The Magic know a little bit about hard work.
Everyone can see Orlando fighting and scrapping in every game. Kenneth Faried's level of effort is just a little bit more some times.
On a free throw in a tie game, Faried found his way around Andrew Nicholson and got to the ball before Nicholson could. The two fought the ball to the ground, but Faried got the timeout. Out of the timeout, Ty Lawson isolated Jameer Nelson, spun quickly by him for a layup and drew a foul on the late-reacting Nelson.
What was once a seven-point Magic lead moments ago in the fourth quarter turned into a 10-0 run for the Nuggets and eventually a 108-105 win at Pepsi Center on Friday. That extra possession Faried earned and that touch foul called late in the game proved to be the difference between a nice road win and a 10-game losing streak for Orlando.
The frustration is growing and growing for the Magic.
Orlando faced some of the same problems the team has faced throughout this losing skid — the failure to close, of course; giving up of offensive rebounds; an offense stagnating in one-on-one basketball, going away from the ball movement that made it work; and giving up free throws.
The Magic's defense struggled mightily in the first half, allowing the Nuggets a free path to the paint and then played poorly in the fourth quarter particularly, fouling any foray into the paint and giving up 38 fourth-quarter points. The Nuggets took 36 free throws, making 22, while the Magic took only 10 free throws on seven fouls committed against them.
It was a frustrating night in that respect for Orlando. The Magic were attacking the paint as aggressively as the Nuggets were, scoring 52 points in the paint. Orlando had its offense moving most of the night and that showed in the team's 47.3 percent shooting.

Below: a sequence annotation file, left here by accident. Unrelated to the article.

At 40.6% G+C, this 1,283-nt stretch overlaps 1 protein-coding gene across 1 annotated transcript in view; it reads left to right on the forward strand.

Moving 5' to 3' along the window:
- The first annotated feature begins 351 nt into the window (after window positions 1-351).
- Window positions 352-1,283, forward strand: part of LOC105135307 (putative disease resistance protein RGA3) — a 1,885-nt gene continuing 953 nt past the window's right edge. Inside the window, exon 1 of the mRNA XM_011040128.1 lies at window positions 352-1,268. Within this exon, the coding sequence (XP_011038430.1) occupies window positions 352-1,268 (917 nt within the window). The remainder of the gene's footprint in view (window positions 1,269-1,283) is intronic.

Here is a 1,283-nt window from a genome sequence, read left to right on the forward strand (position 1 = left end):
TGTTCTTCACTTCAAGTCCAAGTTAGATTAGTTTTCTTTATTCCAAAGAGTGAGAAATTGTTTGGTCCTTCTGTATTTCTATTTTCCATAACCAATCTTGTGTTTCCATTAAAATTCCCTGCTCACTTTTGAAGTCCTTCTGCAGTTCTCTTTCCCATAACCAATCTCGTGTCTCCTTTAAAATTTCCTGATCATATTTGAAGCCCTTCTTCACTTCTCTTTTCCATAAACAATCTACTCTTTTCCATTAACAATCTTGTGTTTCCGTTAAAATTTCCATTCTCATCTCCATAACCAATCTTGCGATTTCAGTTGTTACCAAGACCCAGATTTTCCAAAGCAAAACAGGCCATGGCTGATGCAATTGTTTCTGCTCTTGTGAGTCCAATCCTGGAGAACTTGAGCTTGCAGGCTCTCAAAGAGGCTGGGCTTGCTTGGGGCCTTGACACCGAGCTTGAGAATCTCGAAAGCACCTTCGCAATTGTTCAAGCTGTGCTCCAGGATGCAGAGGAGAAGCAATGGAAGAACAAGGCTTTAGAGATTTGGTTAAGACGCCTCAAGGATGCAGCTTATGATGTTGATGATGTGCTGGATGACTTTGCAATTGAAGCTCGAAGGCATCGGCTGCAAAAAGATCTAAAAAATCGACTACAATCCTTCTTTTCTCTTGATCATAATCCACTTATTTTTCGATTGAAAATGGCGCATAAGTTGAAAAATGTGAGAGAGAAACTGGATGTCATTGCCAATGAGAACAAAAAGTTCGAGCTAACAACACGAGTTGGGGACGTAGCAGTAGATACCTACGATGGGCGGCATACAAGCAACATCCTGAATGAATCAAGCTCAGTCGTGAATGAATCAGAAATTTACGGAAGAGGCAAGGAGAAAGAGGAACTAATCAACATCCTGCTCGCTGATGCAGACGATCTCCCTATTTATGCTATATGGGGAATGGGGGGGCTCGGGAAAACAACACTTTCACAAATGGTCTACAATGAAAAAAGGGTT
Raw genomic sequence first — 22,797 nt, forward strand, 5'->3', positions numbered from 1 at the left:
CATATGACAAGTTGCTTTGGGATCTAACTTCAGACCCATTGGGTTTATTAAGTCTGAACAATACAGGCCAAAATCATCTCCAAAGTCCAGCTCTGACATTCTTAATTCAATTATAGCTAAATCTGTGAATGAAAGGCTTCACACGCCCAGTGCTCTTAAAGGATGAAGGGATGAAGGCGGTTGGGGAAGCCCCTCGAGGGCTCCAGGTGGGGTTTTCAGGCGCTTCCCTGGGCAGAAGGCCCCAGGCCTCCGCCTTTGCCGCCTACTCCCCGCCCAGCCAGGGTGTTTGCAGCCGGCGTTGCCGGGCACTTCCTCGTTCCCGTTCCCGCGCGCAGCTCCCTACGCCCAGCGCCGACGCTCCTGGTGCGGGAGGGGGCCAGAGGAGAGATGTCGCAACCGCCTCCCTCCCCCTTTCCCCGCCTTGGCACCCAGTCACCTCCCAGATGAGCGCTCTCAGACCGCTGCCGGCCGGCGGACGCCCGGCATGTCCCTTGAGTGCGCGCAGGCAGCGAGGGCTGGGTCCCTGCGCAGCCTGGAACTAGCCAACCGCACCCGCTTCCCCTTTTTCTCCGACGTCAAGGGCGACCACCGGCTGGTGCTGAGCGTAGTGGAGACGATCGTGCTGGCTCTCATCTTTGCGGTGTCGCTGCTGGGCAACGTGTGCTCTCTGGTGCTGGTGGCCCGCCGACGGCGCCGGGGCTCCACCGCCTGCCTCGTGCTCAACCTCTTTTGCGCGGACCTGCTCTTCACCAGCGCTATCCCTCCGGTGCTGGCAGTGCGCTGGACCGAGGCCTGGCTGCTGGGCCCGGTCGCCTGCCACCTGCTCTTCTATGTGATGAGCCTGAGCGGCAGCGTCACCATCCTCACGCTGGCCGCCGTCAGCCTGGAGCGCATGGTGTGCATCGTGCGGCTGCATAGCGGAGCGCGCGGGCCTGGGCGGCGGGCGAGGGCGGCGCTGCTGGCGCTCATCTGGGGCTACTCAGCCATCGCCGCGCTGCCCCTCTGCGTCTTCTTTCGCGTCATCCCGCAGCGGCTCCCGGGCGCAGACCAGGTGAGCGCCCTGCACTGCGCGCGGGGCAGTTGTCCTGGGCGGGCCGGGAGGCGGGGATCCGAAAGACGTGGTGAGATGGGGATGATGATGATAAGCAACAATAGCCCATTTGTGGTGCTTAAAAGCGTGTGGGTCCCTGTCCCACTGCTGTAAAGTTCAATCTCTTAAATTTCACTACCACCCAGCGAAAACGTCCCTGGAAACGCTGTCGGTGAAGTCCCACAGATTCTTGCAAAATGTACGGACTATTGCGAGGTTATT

Jameer Nelson was a man possessed in the second quarter scoring 10 of his 20 points after picking up a second quarter technical foul. He led the Magic in scoring and added eight assists. J.J. Redick added 17 points and Orlando got a good contribution from Andrew Nicholson, who scored 12 on 6-for-10 shooting.
Again, Orlando's offense did not seem to be the problem.
But with two minutes to go in the game, you could sense the tide changing, if it had not already. Denver had erased a seven-point deficit with about four minutes to play and this was going to be a battle to the finish like so many of the games in this stretch.
Orlando just struggled to execute, something the team had done so well to that point.
The ball got stuck on isolations, particularly with Arron Afflalo who struggled throughout the game with 12 points on 4-for-14 shooting, and the Magic just could not score. Denver could because Orlando could not rely on its defense.
The Magic's struggles on defense, particularly fouling in the fourth quarter, just did the team in. There is really no other way to put it. Orlando cannot put games away because teams know they can score against the team down the stretch. The opportunity for wins are there, but the Magic are not doing what they need to get the wins.
That is the sign of an inexperienced team and the sign of a Lottery team. That is what this team is quickly quickly becoming (for sure, at least). And nobody seems satisfied with that.
Nobody seemed satisfied with this loss either. But nobody seemed to have an answer for it or for any of the close losses that have dominated this losing streak.